At best, a vote will increase the likelihood of certain outcomes, but they aren't binary. Simply put: whatever way the vote goes, there are paths to exiting the euro, just as there are to a new bailout.
Bloomberg Intelligence economist Maxime Sbaihi has outlined the roadmaps and probable timeline in this diagram.
If a 'no' vote wins the referendum, a 'Grexit' becomes the most likely scenario, but it is by no means certain since fresh negotiations featuring alternate terms could still be on the table. Still, as Sbaihi says; "It's hard to see how a deal could be found in the context of a 'no' vote, with Greek authorities coming back at the negotiation table with an even less conciliatory stance."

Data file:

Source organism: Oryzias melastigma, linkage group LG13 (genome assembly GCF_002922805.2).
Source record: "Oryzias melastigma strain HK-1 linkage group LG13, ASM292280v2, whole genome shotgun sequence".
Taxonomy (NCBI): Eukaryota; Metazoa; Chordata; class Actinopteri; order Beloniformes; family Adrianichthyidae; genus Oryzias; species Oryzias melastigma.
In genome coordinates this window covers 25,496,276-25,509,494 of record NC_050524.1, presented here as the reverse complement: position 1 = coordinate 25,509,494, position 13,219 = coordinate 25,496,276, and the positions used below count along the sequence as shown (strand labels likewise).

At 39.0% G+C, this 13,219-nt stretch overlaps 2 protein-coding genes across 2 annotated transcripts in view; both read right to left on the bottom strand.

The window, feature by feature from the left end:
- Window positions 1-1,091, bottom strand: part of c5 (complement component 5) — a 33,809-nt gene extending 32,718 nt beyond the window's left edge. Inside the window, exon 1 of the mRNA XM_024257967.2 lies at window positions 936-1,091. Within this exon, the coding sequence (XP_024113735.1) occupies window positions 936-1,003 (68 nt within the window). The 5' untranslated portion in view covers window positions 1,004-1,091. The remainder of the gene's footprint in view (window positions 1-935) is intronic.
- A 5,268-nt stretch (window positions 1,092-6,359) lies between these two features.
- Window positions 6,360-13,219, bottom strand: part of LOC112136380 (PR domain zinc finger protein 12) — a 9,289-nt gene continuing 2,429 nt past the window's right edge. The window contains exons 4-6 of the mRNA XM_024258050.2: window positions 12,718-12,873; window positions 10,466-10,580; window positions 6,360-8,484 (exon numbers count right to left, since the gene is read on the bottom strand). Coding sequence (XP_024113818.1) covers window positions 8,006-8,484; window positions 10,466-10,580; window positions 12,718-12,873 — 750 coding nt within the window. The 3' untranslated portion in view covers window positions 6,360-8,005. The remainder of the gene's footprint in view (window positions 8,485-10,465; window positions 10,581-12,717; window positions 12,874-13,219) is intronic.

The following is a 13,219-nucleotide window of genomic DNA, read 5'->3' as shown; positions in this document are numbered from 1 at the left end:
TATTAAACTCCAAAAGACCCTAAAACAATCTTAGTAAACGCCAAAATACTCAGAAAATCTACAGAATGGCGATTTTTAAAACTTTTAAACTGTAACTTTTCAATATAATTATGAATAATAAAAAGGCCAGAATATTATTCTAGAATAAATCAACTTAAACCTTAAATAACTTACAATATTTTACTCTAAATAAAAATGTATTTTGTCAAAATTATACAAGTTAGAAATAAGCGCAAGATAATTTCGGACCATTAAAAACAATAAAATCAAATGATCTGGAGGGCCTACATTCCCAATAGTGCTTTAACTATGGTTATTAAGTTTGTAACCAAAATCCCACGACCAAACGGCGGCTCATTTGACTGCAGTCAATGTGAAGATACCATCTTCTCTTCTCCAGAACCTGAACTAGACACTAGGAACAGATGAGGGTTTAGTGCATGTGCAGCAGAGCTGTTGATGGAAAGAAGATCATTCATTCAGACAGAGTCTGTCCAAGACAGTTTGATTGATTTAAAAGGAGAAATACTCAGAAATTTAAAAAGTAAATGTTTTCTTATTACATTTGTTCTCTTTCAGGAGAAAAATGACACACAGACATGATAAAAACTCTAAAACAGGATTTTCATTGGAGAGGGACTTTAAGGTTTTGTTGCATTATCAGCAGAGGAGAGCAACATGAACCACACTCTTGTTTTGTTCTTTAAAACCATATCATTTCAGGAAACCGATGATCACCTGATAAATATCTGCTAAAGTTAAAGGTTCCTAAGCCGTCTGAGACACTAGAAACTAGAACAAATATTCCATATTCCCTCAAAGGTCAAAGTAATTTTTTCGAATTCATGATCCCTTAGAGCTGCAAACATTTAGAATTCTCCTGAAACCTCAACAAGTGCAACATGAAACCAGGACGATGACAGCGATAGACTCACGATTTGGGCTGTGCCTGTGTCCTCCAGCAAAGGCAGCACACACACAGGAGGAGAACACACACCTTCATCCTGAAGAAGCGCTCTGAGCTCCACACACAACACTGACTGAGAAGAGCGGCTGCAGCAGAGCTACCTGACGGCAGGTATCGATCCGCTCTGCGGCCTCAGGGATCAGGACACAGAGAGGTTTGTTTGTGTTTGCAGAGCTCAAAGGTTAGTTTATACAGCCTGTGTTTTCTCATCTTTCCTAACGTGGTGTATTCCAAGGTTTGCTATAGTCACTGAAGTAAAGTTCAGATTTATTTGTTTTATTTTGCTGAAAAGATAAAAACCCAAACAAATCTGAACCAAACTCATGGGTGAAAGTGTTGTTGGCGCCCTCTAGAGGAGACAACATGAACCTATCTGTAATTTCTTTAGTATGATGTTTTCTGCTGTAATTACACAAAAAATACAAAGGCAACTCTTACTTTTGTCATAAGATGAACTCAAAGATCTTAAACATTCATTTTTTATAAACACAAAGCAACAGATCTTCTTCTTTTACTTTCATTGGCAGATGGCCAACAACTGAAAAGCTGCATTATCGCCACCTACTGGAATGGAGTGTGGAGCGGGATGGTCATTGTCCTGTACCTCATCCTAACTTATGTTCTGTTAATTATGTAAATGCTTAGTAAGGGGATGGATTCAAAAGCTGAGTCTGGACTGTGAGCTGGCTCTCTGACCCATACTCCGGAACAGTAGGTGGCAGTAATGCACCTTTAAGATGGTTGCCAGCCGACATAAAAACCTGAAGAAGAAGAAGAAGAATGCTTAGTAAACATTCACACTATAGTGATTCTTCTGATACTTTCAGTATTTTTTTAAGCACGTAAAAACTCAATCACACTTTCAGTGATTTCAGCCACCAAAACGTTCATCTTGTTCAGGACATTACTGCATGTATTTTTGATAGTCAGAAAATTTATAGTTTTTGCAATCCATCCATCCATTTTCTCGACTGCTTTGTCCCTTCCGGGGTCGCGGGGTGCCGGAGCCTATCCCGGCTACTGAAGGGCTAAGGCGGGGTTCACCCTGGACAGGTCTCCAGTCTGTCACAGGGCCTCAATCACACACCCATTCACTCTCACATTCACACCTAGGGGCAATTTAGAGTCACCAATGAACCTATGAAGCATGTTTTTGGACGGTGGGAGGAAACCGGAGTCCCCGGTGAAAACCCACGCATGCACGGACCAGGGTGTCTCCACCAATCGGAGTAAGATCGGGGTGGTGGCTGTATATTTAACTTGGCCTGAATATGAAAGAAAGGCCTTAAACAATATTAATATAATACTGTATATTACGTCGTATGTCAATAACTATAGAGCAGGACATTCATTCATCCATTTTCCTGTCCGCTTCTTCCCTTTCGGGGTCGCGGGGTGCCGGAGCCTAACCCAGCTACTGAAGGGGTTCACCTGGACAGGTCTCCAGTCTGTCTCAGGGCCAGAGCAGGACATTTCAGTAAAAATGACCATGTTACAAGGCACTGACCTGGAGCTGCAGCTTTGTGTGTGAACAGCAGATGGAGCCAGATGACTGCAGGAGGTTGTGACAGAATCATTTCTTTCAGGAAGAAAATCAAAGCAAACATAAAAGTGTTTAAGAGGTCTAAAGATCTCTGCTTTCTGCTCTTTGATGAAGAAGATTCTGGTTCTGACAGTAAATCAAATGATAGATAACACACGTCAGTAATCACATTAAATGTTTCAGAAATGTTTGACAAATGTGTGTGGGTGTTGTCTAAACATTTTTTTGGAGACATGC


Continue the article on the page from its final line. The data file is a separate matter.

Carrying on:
When it comes to a 'yes' vote, the chances of Greece leaving the eurozone do decrease, but don't disappear altogether. Greek Prime Minister Alexis Tsipras would likely resign, according to Sbaihi, and there may have to be new elections called before any negotiations restart.
So don't think that come Monday, after the ballots are counted, where Greece goes will be resolved.
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